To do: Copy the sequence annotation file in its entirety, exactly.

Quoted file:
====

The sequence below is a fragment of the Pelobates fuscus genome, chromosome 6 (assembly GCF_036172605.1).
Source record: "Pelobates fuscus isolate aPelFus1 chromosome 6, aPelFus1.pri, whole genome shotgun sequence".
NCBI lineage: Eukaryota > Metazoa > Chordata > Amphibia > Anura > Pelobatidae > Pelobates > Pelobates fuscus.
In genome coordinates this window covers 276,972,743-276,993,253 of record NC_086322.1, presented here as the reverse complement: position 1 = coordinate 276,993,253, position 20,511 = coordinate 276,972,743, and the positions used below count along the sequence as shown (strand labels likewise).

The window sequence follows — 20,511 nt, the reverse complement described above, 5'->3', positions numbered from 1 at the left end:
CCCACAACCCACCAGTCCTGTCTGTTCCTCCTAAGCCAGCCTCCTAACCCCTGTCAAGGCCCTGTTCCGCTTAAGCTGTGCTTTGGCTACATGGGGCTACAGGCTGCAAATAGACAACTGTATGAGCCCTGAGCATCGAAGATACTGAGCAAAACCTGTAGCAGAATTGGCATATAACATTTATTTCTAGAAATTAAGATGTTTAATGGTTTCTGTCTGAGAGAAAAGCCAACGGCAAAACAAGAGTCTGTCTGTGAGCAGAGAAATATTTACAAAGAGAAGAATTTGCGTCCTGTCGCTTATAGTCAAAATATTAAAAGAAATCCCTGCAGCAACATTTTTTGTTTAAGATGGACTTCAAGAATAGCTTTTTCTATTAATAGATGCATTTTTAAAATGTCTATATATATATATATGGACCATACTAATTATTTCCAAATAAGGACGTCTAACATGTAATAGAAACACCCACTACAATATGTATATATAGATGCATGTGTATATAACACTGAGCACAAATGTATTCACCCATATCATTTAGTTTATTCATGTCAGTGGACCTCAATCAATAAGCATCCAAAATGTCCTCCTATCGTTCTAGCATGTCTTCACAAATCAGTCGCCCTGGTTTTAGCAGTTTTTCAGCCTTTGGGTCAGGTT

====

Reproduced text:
The sequence below is a fragment of the Pelobates fuscus genome, chromosome 6 (assembly GCF_036172605.1).
Source record: "Pelobates fuscus isolate aPelFus1 chromosome 6, aPelFus1.pri, whole genome shotgun sequence".
NCBI lineage: Eukaryota > Metazoa > Chordata > Amphibia > Anura > Pelobatidae > Pelobates > Pelobates fuscus.
In genome coordinates this window covers 276,972,743-276,993,253 of record NC_086322.1, presented here as the reverse complement: position 1 = coordinate 276,993,253, position 20,511 = coordinate 276,972,743, and the positions used below count along the sequence as shown (strand labels likewise).

The window sequence follows — 20,511 nt, the reverse complement described above, 5'->3', positions numbered from 1 at the left end:
CCCACAACCCACCAGTCCTGTCTGTTCCTCCTAAGCCAGCCTCCTAACCCCTGTCAAGGCCCTGTTCCGCTTAAGCTGTGCTTTGGCTACATGGGGCTACAGGCTGCAAATAGACAACTGTATGAGCCCTGAGCATCGAAGATACTGAGCAAAACCTGTAGCAGAATTGGCATATAACATTTATTTCTAGAAATTAAGATGTTTAATGGTTTCTGTCTGAGAGAAAAGCCAACGGCAAAACAAGAGTCTGTCTGTGAGCAGAGAAATATTTACAAAGAGAAGAATTTGCGTCCTGTCGCTTATAGTCAAAATATTAAAAGAAATCCCTGCAGCAACATTTTTTGTTTAAGATGGACTTCAAGAATAGCTTTTTCTATTAATAGATGCATTTTTAAAATGTCTATATATATATATATGGACCATACTAATTATTTCCAAATAAGGACGTCTAACATGTAATAGAAACACCCACTACAATATGTATATATAGATGCATGTGTATATAACACTGAGCACAAATGTATTCACCCATATCATTTAGTTTATTCATGTCAGTGGACCTCAATCAATAAGCATCCAAAATGTCCTCCTATCGTTCTAGCATGTCTTCACAAATCAGTCGCCCTGGTTTTAGCAGTTTTTCAGCCTTTGGGTCAGGTT